Latro wrote:
Sun Aug 18, 2019 4:43 am
Most sedentary armies, which usually had large numbers of infantry, fell prey to the tactic of the feigned retreat, where their cavalry got seperated from the infantry and were defeated piecemeal. The Mongols espescialy where masters at dividing up armies and outflanking them, something only possible because they could move at insane speed due to being on horseback.
The Romans and Byzantines drew up tactical treatises on exactly how an infantry army should deal with nomadic horse archers once they were brought to battle (see Arrian and the Battle Array Against the Alans for example). The Chinese Qin and Han dynasties were on multiple occasions forced to send primarily infantry based armies into the steppes to deal the Xiongnu nomads whenever the system of the 5 baits broke down and peace could not be negotiated. They were not always successful but a 10 year campaign by the Han broke the Xiongnu confederation of tribes and nomadic power for the next several centuries. The feat was repeated again by the Tang dynasty gneral Li Jing against the early Guk Turks which used remarkably similar tactics to the Romans.
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Re: Archers too weak

Post by Scartabelli » Sun Aug 18, 2019 9:43 am

English Longbows could defeat riveted mail of common quality at 80 yards or under assuming proper poundage of the bow firing the correct ammunition.
You are assuming quite a lot of things here. What is a "common" quality of chainmail? What is proper poundage? How can we assume that longbows could defeat mail from 80 yards if there was no standardization and bows had different poundage? Shouldn't that mean that different bows even in the same army could defeat riveted mail from different distances? What was the "correct" ammunition? There were not only different types but they also varied in methods and quality of production and resources. Finally, what does it meant to "defeat" riveted mail? Puncture it in any way? Or maybe it should also go through gambeson? Then again the thickness of padded armor would vary quite a bit. First, we should define those terms and set the margin of error. But most importantly do you have any sources to support such claims? Preferably scientific tests.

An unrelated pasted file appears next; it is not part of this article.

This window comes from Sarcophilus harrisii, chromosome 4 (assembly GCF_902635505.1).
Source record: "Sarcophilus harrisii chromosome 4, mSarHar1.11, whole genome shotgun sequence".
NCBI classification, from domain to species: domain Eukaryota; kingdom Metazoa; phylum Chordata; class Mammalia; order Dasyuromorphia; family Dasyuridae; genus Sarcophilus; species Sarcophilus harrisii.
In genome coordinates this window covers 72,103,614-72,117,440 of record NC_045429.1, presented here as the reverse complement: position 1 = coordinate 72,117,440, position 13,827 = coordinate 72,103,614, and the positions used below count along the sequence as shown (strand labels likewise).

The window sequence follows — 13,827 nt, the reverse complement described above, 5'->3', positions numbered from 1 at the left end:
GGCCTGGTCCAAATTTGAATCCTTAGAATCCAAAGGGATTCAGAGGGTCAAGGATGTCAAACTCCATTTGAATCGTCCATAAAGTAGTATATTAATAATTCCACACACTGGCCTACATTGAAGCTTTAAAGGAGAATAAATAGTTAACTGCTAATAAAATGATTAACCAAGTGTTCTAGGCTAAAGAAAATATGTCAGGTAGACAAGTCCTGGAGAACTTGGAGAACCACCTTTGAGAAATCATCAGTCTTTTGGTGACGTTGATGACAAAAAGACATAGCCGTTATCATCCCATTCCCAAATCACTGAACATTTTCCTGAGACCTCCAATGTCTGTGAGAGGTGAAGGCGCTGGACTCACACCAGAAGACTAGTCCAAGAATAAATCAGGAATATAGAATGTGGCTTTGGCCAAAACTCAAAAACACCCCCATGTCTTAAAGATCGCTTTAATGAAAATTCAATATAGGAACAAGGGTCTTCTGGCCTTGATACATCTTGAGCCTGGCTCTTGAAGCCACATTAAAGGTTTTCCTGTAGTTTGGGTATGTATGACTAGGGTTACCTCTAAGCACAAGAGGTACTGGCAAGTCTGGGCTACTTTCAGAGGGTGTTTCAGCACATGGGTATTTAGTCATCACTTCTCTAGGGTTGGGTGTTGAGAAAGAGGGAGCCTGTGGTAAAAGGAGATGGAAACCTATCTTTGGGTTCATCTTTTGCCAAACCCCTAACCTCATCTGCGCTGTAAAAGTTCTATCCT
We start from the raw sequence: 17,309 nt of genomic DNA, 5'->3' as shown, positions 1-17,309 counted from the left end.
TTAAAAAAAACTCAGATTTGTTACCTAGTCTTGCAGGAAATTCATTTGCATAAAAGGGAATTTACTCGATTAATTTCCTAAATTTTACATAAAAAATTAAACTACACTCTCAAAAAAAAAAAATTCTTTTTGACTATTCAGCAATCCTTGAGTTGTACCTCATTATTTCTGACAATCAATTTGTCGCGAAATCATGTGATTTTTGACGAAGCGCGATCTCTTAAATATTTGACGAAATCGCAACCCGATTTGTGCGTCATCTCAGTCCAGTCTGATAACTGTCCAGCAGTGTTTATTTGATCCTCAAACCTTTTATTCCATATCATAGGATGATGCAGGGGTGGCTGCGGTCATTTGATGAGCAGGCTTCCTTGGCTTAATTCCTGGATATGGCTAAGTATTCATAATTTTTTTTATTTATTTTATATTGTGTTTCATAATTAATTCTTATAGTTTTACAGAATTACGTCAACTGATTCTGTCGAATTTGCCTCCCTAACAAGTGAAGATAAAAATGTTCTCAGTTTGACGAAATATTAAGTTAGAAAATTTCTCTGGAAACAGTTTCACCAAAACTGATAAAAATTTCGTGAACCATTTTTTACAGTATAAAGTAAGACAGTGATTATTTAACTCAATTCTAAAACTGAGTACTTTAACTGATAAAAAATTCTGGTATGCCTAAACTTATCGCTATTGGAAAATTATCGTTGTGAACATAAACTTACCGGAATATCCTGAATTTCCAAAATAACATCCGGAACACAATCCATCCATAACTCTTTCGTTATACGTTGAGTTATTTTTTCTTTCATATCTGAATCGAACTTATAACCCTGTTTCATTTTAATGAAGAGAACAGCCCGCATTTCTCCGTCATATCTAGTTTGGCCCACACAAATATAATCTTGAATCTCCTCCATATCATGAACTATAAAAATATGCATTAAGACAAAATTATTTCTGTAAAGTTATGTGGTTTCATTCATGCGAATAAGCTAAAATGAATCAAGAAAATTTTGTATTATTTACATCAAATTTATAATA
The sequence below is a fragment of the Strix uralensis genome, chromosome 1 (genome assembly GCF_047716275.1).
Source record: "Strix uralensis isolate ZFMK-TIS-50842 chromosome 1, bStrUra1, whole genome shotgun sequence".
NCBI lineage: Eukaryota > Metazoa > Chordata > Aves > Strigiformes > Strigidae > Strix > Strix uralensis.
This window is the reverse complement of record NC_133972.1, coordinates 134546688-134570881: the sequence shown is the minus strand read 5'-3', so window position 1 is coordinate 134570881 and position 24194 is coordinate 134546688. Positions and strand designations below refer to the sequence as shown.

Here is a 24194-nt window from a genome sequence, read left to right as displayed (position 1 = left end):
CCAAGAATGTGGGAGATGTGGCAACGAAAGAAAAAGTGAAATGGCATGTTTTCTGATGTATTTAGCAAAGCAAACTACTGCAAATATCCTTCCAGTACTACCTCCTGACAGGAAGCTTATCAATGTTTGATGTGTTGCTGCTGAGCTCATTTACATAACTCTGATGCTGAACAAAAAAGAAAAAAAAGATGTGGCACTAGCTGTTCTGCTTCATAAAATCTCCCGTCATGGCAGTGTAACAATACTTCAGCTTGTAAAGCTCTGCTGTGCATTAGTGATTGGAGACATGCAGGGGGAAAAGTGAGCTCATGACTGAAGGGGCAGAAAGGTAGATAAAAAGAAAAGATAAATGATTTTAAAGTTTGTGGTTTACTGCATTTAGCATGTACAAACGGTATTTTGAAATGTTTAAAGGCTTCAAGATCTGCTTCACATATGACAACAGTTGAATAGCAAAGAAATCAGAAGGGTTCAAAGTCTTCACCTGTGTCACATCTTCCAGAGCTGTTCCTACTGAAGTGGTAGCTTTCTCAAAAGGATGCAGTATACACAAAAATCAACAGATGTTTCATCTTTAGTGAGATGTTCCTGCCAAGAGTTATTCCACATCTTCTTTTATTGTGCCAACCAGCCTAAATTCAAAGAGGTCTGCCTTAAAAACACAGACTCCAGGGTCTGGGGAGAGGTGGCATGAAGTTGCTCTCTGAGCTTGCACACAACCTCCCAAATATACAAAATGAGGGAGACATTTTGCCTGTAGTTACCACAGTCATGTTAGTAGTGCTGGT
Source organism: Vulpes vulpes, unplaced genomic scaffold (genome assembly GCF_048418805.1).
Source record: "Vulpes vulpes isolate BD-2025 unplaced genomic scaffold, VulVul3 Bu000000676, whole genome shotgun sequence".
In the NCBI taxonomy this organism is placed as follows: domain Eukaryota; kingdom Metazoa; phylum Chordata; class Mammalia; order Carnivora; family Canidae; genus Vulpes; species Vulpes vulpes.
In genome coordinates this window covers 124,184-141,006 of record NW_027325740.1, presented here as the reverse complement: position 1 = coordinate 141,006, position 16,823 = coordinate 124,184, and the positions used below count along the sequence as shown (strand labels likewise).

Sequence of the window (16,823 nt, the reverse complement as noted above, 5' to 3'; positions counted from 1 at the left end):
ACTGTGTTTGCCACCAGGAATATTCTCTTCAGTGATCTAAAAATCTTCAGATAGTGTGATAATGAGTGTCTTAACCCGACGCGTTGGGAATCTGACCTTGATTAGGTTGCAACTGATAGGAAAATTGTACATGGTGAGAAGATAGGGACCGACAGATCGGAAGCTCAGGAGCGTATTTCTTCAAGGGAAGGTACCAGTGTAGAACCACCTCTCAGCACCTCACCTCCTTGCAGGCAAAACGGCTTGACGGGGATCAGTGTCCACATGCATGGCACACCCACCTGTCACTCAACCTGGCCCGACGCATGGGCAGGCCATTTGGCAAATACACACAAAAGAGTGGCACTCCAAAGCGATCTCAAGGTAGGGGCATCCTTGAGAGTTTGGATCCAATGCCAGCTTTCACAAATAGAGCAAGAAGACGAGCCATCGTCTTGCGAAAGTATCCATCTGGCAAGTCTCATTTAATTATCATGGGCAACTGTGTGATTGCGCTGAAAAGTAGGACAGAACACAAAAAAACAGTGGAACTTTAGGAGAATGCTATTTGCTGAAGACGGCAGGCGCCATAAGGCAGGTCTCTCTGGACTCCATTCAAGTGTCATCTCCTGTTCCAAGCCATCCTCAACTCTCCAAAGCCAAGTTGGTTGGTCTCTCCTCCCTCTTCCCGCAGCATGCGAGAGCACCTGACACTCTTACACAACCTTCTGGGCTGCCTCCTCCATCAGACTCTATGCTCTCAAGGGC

It was advertised as a unique weapon common only to English armies that gave them a significant tactical edge and was the primary driver of battlefield success for them when given a chance to deploy and defend a static position. This is not even disputable.
You are focusing too much on the English and not enough on their enemies that this tactic was used on. If we talk about the French we have to take into consideration some important facts. Like the fact that for most of the war French command was making every possible mistake making the job so much easier for English. Like charging uphill or through mud, lack of cooperation and for a long time refusing to adapt.